Low-income neighborhoods, non-English speaking areas, and communities of color have historically been excluded from the development process. Having a CBA negotiation process can help to address these problems, providing a forum for all parts of an affected community.

A CBA can ensure that a developer’s promises regarding community benefits are legally enforceable. Developers “pitching” a project often make promises that are never written into any project approval documents, and even when they are, they may not be monitored and enforced by the relevant government agencies. By creating an enforcement mechanism or expanding the class of parties who can enforce these promises, CBAs can make enforcement much easier.

The CBA contract model allows each particular CBA to be tailored to the community’s needs, the size and type of the proposed development, and the relative bargaining power of the community groups and the developer. Benefits may be provided by the developer itself, or a CBA may require the developer to impose CBA provisions on its tenants, vendors, and contractors. Typically, CBAs include job quality standards, local hiring programs, and affordable housing requirements. Other benefits could include, among other things:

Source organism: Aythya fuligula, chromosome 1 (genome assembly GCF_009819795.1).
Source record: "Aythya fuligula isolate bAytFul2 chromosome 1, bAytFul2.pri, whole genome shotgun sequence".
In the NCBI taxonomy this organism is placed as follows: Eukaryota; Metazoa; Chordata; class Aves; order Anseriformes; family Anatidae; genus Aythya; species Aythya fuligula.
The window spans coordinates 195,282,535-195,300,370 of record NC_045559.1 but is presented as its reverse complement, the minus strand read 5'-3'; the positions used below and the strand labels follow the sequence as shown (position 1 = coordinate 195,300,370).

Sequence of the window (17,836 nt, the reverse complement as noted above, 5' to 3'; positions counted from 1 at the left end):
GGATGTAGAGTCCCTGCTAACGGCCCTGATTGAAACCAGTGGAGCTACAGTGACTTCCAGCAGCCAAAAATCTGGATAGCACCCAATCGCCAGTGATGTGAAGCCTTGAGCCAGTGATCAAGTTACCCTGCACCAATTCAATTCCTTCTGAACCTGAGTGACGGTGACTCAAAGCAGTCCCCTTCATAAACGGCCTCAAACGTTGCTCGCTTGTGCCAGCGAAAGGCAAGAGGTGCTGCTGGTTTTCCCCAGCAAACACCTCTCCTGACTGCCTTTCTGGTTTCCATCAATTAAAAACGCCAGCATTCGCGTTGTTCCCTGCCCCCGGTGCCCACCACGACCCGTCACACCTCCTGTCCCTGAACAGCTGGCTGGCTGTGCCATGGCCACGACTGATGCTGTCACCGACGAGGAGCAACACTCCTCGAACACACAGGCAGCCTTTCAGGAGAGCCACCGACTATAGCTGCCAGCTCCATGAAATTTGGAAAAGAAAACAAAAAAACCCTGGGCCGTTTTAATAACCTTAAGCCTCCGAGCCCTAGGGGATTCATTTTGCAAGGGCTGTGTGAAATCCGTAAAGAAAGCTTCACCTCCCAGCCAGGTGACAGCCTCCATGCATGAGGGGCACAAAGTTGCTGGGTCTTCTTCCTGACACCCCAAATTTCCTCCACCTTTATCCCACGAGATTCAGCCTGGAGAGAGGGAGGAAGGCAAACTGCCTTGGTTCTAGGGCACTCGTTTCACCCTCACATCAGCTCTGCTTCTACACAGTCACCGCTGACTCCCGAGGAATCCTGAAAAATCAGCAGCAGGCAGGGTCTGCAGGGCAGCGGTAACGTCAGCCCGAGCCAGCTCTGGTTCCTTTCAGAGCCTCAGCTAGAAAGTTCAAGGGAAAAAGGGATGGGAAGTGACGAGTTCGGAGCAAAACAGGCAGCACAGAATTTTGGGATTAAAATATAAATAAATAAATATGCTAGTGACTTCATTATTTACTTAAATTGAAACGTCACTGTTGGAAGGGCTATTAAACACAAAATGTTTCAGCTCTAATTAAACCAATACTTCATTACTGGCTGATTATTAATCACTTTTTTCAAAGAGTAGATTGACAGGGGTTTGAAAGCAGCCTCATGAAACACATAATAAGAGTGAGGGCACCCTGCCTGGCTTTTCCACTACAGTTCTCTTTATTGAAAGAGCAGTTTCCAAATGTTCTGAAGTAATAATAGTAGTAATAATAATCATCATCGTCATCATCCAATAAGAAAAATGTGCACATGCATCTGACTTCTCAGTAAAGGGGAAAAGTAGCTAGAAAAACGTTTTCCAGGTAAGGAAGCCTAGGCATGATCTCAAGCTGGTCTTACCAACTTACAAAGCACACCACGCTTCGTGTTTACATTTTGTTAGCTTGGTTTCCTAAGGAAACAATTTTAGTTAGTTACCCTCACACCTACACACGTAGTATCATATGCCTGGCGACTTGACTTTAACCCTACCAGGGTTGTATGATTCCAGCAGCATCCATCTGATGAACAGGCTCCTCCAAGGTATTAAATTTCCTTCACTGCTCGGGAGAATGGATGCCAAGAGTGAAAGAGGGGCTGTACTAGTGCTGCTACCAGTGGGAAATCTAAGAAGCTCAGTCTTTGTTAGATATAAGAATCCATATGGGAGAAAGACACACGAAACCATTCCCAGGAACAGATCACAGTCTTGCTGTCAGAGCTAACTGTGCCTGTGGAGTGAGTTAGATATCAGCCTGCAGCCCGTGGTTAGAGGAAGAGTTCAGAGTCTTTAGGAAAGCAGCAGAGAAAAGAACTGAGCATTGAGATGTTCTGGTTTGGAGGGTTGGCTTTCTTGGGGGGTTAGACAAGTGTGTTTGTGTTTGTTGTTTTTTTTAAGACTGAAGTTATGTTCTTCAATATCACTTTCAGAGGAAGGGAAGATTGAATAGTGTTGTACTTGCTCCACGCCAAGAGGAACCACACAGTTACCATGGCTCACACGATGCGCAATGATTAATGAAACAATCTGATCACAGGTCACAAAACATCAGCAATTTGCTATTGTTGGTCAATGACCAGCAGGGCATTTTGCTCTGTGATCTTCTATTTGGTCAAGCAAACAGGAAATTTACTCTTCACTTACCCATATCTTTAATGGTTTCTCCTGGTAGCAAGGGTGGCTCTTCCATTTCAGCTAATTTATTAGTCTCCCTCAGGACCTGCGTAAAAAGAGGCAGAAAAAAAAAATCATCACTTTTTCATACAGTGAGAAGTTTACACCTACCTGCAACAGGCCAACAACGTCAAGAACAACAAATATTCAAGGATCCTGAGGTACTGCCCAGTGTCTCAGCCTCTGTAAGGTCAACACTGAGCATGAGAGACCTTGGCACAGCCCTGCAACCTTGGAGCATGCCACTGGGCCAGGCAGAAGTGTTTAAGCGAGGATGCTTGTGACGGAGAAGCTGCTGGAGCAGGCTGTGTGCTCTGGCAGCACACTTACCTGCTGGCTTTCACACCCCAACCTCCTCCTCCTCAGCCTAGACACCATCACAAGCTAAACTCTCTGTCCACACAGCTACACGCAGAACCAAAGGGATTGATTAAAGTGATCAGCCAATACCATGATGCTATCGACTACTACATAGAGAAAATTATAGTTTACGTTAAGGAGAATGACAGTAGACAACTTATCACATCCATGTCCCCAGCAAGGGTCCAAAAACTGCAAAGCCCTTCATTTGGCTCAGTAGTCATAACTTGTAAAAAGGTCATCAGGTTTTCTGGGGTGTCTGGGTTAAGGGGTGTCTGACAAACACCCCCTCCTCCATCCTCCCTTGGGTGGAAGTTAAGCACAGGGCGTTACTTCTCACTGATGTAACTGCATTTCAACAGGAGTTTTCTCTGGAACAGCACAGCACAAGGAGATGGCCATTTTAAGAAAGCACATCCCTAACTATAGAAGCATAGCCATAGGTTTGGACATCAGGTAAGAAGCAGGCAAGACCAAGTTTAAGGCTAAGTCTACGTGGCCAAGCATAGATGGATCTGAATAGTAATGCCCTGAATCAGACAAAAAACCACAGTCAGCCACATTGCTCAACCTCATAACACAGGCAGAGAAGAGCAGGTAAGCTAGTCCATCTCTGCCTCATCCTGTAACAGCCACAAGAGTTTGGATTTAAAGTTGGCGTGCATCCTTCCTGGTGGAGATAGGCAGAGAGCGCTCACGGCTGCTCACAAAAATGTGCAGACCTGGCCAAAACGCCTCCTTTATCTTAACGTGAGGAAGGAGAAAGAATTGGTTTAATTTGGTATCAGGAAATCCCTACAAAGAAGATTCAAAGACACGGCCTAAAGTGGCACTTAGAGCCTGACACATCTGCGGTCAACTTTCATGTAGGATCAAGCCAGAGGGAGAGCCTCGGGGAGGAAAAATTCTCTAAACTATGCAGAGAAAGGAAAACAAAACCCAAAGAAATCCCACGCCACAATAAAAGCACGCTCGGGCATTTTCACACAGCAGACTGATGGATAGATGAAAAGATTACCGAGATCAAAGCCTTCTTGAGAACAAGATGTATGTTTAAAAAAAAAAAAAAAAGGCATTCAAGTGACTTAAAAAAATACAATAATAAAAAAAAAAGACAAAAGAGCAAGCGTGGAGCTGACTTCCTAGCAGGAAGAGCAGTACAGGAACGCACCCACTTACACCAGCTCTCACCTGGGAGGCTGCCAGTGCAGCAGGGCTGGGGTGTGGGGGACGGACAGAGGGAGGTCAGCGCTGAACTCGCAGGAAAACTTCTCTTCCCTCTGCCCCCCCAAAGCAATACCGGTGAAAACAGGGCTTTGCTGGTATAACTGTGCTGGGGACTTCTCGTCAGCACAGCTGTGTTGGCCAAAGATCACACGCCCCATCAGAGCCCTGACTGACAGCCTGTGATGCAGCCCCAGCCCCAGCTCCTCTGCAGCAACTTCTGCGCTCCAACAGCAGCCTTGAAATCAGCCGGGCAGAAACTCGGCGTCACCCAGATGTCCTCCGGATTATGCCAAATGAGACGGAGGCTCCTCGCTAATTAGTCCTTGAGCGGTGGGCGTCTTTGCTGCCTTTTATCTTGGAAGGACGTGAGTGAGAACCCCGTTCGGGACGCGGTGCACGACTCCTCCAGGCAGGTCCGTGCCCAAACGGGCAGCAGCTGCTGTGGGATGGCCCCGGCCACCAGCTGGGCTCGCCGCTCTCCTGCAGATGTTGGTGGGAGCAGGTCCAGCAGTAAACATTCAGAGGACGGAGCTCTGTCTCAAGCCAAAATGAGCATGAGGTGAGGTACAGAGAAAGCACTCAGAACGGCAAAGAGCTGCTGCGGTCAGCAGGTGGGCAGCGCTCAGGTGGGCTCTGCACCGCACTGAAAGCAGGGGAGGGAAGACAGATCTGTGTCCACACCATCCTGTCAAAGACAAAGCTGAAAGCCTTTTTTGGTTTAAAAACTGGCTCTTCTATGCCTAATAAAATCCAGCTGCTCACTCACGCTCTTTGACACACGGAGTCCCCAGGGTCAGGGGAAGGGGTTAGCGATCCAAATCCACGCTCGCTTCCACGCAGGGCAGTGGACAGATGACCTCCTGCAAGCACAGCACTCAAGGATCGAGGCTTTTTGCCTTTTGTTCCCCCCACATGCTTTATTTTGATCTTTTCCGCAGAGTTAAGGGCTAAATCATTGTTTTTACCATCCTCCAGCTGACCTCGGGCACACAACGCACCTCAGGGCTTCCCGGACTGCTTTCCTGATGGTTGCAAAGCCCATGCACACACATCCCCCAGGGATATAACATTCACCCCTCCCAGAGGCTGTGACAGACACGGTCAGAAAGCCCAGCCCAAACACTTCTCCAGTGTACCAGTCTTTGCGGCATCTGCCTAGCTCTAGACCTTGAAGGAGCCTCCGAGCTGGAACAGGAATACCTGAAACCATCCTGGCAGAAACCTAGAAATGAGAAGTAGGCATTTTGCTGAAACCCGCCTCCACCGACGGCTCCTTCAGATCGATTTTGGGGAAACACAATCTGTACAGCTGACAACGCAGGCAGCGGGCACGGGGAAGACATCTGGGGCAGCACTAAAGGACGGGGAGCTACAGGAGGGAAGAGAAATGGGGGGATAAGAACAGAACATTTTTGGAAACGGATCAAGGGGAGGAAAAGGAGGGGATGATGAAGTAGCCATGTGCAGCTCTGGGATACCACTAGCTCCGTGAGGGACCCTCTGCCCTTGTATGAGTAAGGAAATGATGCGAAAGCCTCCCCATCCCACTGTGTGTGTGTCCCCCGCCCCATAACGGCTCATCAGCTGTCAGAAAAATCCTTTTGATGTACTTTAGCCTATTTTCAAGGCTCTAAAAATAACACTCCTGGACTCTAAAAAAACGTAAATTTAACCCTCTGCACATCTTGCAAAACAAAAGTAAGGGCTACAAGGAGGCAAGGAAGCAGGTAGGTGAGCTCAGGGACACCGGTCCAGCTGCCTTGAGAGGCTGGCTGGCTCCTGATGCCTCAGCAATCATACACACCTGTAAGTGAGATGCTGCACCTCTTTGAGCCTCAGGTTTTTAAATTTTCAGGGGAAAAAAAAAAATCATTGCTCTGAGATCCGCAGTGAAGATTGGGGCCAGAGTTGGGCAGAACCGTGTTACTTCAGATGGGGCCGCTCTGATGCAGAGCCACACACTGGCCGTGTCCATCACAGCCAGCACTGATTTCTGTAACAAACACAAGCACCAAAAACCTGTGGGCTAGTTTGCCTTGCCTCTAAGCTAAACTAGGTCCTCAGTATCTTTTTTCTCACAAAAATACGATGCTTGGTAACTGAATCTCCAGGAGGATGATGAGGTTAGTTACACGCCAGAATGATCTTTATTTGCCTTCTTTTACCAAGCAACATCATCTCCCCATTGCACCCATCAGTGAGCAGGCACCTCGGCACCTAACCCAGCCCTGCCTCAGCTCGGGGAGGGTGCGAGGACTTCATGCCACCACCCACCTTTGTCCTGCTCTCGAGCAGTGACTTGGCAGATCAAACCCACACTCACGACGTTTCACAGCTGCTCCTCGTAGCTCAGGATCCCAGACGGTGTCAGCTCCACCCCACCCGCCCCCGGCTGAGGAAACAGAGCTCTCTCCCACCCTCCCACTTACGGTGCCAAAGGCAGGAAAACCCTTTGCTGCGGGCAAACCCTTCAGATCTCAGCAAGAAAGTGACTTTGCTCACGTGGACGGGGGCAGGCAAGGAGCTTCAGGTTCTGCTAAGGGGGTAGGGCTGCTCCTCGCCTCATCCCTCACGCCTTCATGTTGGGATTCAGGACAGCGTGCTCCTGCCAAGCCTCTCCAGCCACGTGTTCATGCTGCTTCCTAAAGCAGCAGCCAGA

• Living wage and prevailing wage requirements
  • Local hiring goals
  • Job training programs
  • Minority/women/local business contracting goals
  • Provisions prohibiting developers from hiring contractors that have violated labor or other occupational laws (known as “responsible contractor” provisions)
  • Union neutrality requirements
  • Retail/commercial space set-asides for small and local businesses
  • Big box retail restrictions
  • Green building requirements
  • Space set-asides for neighborhood organizations, community centers, child-care centers, and other non-profits
  • Construction of parks and recreational facilities
  • Provisions for community input in the selection of tenants
  • Funding for community organizations/programs
  • Mitigations in excess of those required under state/local law that address parking, traffic, increased pollution, and other environmental impacts